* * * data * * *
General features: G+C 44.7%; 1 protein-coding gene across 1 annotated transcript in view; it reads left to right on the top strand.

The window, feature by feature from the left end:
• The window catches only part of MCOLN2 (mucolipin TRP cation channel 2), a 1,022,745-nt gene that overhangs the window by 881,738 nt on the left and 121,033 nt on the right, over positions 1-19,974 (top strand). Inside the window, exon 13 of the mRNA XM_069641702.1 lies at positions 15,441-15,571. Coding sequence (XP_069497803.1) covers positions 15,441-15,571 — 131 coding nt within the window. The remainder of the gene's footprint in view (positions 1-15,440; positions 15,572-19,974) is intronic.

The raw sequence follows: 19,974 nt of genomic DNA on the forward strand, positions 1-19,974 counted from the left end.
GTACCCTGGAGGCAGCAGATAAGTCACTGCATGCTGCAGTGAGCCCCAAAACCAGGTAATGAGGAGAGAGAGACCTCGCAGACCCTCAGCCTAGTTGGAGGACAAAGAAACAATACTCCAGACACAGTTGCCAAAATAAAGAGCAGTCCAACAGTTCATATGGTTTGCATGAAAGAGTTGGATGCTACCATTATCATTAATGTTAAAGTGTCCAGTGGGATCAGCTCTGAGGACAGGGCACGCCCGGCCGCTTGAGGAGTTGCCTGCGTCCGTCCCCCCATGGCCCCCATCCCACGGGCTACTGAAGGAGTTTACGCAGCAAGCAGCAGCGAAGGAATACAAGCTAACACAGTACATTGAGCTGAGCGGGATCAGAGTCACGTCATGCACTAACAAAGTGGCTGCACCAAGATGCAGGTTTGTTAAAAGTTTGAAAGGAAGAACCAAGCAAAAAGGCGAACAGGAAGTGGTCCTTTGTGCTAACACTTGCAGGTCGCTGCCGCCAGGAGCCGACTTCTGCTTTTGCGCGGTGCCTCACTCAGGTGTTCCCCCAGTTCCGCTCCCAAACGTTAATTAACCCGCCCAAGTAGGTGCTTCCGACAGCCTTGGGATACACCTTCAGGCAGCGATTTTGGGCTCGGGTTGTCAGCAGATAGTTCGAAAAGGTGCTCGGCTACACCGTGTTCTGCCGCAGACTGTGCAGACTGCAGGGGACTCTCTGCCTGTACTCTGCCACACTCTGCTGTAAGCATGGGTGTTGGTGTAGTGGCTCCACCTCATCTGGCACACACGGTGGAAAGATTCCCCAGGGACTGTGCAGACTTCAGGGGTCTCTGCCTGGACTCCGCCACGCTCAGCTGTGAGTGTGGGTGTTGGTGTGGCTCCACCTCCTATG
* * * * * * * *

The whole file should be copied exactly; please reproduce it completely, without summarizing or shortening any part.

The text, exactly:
General features: G+C 44.7%; 1 protein-coding gene across 1 annotated transcript in view; it reads left to right on the top strand.

The window, feature by feature from the left end:
• The window catches only part of MCOLN2 (mucolipin TRP cation channel 2), a 1,022,745-nt gene that overhangs the window by 881,738 nt on the left and 121,033 nt on the right, over positions 1-19,974 (top strand). Inside the window, exon 13 of the mRNA XM_069641702.1 lies at positions 15,441-15,571. Coding sequence (XP_069497803.1) covers positions 15,441-15,571 — 131 coding nt within the window. The remainder of the gene's footprint in view (positions 1-15,440; positions 15,572-19,974) is intronic.

The raw sequence follows: 19,974 nt of genomic DNA on the forward strand, positions 1-19,974 counted from the left end.
GTACCCTGGAGGCAGCAGATAAGTCACTGCATGCTGCAGTGAGCCCCAAAACCAGGTAATGAGGAGAGAGAGACCTCGCAGACCCTCAGCCTAGTTGGAGGACAAAGAAACAATACTCCAGACACAGTTGCCAAAATAAAGAGCAGTCCAACAGTTCATATGGTTTGCATGAAAGAGTTGGATGCTACCATTATCATTAATGTTAAAGTGTCCAGTGGGATCAGCTCTGAGGACAGGGCACGCCCGGCCGCTTGAGGAGTTGCCTGCGTCCGTCCCCCCATGGCCCCCATCCCACGGGCTACTGAAGGAGTTTACGCAGCAAGCAGCAGCGAAGGAATACAAGCTAACACAGTACATTGAGCTGAGCGGGATCAGAGTCACGTCATGCACTAACAAAGTGGCTGCACCAAGATGCAGGTTTGTTAAAAGTTTGAAAGGAAGAACCAAGCAAAAAGGCGAACAGGAAGTGGTCCTTTGTGCTAACACTTGCAGGTCGCTGCCGCCAGGAGCCGACTTCTGCTTTTGCGCGGTGCCTCACTCAGGTGTTCCCCCAGTTCCGCTCCCAAACGTTAATTAACCCGCCCAAGTAGGTGCTTCCGACAGCCTTGGGATACACCTTCAGGCAGCGATTTTGGGCTCGGGTTGTCAGCAGATAGTTCGAAAAGGTGCTCGGCTACACCGTGTTCTGCCGCAGACTGTGCAGACTGCAGGGGACTCTCTGCCTGTACTCTGCCACACTCTGCTGTAAGCATGGGTGTTGGTGTAGTGGCTCCACCTCATCTGGCACACACGGTGGAAAGATTCCCCAGGGACTGTGCAGACTTCAGGGGTCTCTGCCTGGACTCCGCCACGCTCAGCTGTGAGTGTGGGTGTTGGTGTGGCTCCACCTCCTATG